...His message is absolutely conservative. He was opposed to abortion, to the egalitarian matrimony law. He launched a crusade against the evil when Congress was passing this law, and in the very same style that John Paul II. This is what I consider the main feature on the new pope.Verbitsky also talks about Bergoglio as the leader of the opposition to the Argentinian govt. that sought to liberalize laws.
Regarding hiding prisoners from the Inter-American Commission on Human Rights -
No, in this episode, Bergoglio has no intervention. The intervention was from the cardinal that in that time was the chief of the church in Buenos Aires. That is the position that Bergoglio has in the present. But in that time, he was not archbishop of Buenos Aires. When the Inter-American Commission on Human Rights came into Argentina to investigate allegations of human rights violations, the navy took 60 prisoners out of ESMA and got them to a village that was used by the Cardinal Aramburu to his weekends. And in this weekend property were also the celebration each year of the new seminarians that ended their studies. In this villa in the outskirts of Buenos Aires were the prisoners during the visit of the Inter-American Commission on Human Rights. And when the commission visited ESMA, they did not find the prisoners that were supposed to be there, because they were— ...Bergoglio has no intervention in this—in this fact. Indeed, he helped me to investigate a case. He gave me the precise information about in which tribunal was the document demonstrating that this villa was owned by the church.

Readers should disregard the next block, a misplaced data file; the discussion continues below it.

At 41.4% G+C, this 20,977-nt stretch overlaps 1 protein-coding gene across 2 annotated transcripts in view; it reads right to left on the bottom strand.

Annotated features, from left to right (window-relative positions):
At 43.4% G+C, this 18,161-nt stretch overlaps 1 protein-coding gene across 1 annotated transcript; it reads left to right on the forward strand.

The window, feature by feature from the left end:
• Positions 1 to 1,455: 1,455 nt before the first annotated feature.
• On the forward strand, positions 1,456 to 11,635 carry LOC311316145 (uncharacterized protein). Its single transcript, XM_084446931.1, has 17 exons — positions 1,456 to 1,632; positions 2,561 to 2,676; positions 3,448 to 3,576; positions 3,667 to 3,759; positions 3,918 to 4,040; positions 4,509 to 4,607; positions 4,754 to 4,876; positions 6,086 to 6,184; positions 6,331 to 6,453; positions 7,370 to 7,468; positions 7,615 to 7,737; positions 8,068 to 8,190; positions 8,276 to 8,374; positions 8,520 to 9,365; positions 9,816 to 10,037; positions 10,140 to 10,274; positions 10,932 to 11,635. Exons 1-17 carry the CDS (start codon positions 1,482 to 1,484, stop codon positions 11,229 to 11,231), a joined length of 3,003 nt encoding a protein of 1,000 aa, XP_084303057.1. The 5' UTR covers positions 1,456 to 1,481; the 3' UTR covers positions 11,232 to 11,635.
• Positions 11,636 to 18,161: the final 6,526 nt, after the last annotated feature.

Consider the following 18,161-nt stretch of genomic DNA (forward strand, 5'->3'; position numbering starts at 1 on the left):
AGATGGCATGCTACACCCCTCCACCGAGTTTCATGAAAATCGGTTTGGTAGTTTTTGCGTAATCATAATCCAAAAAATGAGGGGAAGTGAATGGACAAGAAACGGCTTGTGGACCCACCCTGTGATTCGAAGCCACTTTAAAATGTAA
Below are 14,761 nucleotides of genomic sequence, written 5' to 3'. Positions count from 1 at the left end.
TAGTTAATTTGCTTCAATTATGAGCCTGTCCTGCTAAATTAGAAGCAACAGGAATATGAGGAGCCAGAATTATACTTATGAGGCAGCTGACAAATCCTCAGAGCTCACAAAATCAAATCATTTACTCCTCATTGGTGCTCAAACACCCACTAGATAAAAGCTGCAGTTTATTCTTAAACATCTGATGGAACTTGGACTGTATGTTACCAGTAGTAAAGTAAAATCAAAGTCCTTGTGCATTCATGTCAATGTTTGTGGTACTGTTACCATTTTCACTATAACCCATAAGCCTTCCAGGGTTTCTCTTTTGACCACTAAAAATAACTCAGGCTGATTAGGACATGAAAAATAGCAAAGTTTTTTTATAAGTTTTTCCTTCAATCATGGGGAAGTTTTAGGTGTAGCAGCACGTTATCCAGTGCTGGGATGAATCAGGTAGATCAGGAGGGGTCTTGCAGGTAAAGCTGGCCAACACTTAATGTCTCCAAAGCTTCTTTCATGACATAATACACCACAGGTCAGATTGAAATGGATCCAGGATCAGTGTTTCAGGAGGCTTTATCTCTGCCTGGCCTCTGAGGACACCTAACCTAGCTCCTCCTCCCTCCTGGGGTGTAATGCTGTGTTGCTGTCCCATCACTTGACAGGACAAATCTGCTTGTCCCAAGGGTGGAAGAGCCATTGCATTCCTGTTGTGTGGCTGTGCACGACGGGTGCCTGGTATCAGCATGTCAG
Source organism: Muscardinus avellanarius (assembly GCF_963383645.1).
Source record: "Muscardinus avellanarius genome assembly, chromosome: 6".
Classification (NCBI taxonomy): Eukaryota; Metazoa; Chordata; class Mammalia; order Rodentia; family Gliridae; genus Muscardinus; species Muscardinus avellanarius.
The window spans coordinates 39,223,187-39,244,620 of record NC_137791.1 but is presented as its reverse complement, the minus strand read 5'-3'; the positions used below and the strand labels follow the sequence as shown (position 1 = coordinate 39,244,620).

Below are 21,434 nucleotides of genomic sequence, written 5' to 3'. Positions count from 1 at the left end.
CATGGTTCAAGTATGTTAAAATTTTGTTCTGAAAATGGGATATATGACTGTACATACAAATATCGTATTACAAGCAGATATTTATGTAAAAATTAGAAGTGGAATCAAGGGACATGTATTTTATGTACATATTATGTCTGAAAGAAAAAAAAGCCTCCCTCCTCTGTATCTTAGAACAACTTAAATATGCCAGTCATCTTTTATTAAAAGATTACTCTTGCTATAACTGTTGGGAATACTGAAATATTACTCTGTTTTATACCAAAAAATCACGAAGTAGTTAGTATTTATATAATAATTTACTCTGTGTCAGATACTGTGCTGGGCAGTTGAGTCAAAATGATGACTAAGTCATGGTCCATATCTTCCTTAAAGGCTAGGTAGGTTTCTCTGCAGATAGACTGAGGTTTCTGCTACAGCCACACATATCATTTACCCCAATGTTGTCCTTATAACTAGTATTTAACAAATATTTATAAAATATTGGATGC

There has been back and forth here about the two priests and the hiding of political prisoners. They are two separate incidents, and in the second one, Bergoglio was not the archbishop who colluded with the fascists to hide political prisoners from the Human Rights organization.
He helped the investigative reporter identify the church property that was used to hide the prisoners.
Posted by RainDog | Sat Mar 16, 2013, 05:54 PM (4 replies)
Go to Page: 1